In the past two blog posts, I’ve explored the concept of professional excellence and how it differs from both perfectionism and carelessness. I hope you agree that excellence provides a standard that is both motivating and compassionate.
So, how do we get started?
First, we accept that achieving excellence will be a process, not an instant remedy. Perfectionism and carelessness are habitual behaviors deeply ingrained in how one thinks and operates. They both stem from fear and insecurity, and they’re not going to give up without a fight.
Embracing a standard of excellence means committing to a series of small steps and decisions -- a practice, in other words -- that lead to better habits. It also includes a willingness to face our fears, listen to our instincts, and trust ourselves.
If you’re like me, you may be thinking, “sounds great, but what exactly do I DO?” I’m glad you asked!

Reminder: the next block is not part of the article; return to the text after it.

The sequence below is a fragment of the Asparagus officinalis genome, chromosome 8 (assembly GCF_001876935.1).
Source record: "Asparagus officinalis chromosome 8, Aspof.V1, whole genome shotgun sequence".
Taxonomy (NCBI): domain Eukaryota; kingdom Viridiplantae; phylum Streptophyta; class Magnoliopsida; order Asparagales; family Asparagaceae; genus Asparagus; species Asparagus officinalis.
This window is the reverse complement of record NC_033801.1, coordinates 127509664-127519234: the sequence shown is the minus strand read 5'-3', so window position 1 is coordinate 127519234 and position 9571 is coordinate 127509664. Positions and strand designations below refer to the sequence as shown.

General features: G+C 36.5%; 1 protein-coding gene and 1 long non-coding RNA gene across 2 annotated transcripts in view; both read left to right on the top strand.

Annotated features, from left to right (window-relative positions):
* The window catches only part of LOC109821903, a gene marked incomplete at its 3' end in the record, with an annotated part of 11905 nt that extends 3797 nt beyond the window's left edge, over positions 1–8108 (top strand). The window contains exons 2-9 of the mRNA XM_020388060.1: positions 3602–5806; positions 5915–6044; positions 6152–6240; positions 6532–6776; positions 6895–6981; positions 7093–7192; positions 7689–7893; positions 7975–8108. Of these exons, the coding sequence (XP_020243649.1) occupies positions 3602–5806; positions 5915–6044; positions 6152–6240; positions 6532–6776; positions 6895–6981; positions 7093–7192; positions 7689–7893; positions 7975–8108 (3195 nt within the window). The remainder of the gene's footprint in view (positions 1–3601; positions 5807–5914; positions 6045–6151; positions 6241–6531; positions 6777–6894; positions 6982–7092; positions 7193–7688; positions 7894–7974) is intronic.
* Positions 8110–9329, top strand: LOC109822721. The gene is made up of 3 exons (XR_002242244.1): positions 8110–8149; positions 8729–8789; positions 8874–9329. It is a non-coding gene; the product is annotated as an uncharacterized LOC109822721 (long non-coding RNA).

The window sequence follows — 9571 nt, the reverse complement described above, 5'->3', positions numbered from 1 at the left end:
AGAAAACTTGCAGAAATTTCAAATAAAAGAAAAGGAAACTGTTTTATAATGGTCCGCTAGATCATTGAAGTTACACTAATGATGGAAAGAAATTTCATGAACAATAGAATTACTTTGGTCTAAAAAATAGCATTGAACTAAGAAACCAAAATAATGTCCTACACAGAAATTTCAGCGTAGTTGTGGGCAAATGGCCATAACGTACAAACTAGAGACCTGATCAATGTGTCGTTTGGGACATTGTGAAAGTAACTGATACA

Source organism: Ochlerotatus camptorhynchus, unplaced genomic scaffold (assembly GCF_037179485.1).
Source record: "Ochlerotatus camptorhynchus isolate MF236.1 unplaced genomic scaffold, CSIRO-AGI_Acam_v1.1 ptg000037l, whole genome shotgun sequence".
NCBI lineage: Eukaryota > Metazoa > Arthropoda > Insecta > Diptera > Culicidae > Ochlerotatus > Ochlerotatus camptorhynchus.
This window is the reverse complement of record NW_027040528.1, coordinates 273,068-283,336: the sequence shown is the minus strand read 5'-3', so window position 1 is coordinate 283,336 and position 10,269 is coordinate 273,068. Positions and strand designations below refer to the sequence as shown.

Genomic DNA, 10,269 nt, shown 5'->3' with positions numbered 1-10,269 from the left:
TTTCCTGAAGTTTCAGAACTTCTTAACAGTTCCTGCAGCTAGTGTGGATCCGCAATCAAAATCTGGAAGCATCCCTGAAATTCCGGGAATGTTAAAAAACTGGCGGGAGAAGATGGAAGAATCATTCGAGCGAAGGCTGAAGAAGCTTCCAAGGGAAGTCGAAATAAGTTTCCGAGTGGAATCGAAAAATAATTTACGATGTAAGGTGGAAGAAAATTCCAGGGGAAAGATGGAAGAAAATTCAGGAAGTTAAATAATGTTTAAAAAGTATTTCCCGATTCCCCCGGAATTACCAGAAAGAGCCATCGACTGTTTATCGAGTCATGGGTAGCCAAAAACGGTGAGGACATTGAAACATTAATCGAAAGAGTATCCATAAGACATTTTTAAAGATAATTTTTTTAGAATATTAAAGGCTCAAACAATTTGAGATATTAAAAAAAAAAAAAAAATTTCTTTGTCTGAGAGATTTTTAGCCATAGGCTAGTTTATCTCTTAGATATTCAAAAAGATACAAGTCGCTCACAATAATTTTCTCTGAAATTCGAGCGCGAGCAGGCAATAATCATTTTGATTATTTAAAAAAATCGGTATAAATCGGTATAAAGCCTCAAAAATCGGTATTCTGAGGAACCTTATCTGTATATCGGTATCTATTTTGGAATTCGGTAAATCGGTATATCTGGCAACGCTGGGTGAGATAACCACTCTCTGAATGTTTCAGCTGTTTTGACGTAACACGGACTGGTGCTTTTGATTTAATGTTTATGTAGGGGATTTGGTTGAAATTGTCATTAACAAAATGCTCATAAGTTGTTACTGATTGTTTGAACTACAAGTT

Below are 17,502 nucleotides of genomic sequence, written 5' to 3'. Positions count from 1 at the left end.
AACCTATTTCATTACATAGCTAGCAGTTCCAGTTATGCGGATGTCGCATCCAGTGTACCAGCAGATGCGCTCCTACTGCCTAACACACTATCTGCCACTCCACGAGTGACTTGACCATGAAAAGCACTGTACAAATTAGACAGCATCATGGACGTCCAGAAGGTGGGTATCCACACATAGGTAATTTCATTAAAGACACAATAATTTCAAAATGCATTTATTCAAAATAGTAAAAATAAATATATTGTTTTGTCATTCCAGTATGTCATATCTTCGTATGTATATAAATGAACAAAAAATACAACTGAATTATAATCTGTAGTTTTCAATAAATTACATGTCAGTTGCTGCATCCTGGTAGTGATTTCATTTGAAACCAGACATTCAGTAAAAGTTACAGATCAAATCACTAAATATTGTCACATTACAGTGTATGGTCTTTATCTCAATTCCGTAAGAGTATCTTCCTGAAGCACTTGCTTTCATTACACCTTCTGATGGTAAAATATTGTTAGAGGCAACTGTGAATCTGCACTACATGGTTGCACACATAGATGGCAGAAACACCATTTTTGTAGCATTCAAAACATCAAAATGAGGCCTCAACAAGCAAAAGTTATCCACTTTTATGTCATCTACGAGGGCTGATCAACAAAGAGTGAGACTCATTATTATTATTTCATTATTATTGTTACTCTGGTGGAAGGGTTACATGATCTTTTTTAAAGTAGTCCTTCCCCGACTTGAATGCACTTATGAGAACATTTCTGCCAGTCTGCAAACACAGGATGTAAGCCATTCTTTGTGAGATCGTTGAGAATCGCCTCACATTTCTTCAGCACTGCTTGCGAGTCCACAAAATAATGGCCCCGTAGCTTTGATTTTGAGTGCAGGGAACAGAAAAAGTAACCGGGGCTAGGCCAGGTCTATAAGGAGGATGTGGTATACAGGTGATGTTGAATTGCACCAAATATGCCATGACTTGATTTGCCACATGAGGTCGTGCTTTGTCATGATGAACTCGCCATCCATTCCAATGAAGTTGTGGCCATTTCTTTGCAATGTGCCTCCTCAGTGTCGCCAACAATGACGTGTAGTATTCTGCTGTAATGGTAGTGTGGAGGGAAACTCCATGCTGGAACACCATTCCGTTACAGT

I’d like to introduce you to my new blog series, Practicing Professional Excellence, in which I’ll offer you powerful and practical tips and reflections for finding the sweet spot of excellence that will have you feeling satisfied and energized at the end of every work day.
Let's get started...
Practicing Professional Excellence: Remind yourself of the scope of work.
If my boss asks me for a summary of a topic by the end of the day, that’s different from her asking me for an in-depth analysis of the same topic due in a month. There always more that could be done, but is the additional time and effort warranted for this particular task?
The first step is knowing your patterns.
Can you think of any times when you felt compelled to overthink, overanalyze, and over prepare a project or task, when anxiety or self-doubt led you to work on it well past the point where it met its requirements?
And can you think of any times when fatigue, resentment, or nerves led you to say “screw it; I’m done,” when it wasn’t quite ready yet? Times when, after completing a task you found yourself either drowning in self-recriminations or listing all the reasons why delivering less than your best was not your fault?
Pondering these questions takes courage and self-awareness. The answers help us recognize what kinds of situations trigger stress for us and which emotions drive our responses to this stress.
Did you think of any examples for either or both of the above questions? Please share!
Until next time...
Your partner in the journey toward excellence,